Want to refresh or enhance your knowledge of the federal legislative process in the United States? See the resources listed on the pages below.
Westlaw Campus Research
Westlaw Campus Research covers thousands of publications, most of which are available in full text. It is especially useful for legal research, and includes the U.S. Code Annotated, the Federal Register, and the Code of Federal Regulations.
U.S. Code Table of Popular Names
The Table of Popular Names is a list of common names for legislative acts. Where possible, the Legal Information Institute has linked the Popular Names item to its relevant section of the U.S. Code.
United States Federal Law
Website with links to many legal resources.
1. Bills introduced in every Congress are given sequential numbers, e.g., H.R. 1, H.R. 2, S. 1, S. 2, etc.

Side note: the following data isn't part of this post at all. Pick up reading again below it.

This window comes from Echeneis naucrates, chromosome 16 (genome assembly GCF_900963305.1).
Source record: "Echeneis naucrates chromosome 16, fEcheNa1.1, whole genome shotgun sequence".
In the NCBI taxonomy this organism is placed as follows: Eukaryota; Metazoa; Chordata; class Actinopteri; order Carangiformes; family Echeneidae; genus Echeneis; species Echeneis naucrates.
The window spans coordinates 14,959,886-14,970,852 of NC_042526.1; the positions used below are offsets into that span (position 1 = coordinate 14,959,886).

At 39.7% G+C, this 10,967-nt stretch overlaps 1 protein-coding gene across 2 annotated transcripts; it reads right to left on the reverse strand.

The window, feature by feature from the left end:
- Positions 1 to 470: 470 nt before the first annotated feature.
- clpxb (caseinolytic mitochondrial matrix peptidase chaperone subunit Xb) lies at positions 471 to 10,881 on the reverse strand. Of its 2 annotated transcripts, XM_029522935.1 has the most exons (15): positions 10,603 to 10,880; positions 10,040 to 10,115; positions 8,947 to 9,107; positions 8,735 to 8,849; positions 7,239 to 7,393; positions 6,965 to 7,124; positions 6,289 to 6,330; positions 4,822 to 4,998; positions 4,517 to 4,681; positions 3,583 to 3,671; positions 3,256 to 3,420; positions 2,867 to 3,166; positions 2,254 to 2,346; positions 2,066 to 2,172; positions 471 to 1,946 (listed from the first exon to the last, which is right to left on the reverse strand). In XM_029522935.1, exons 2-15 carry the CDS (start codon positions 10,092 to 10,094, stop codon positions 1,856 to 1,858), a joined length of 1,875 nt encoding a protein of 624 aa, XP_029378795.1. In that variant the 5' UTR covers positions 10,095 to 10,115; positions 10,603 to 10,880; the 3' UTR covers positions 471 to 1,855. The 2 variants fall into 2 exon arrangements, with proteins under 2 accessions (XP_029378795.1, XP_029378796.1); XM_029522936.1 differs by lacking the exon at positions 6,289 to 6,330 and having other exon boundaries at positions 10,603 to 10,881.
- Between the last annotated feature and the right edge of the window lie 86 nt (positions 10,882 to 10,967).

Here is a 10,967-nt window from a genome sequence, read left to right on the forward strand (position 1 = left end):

2. It is also important to know the number of the Congress, e.g., 117th. See Dates of Sessions of the US Congress. The session of congress is often included in the bill number (e.g. 117 H.R. 110)
3. Once a bill becomes law, it gets a public law number in its first printing as a slip law. The public law number has two parts-the first part is the number of the Congress, and the second part indicates it was the nth law passed by that Congress, e.g., Public Law 111-148. Public law is often abbreviated PL in citations.
4. The public law is also cited to the Statutes at Large, a second printing of the slip laws, arranged chronologically in bound volumes. A Statutes at Large citation , e.g., 120 Stat. 648, includes the volume and page number on which a law can be found.
5. The public law finally becomes part of the United States Code. This is arranged by subject, so provisions in the public law can be codified in several different titles (subjects.)
The Timeline of Printing a Federal Law
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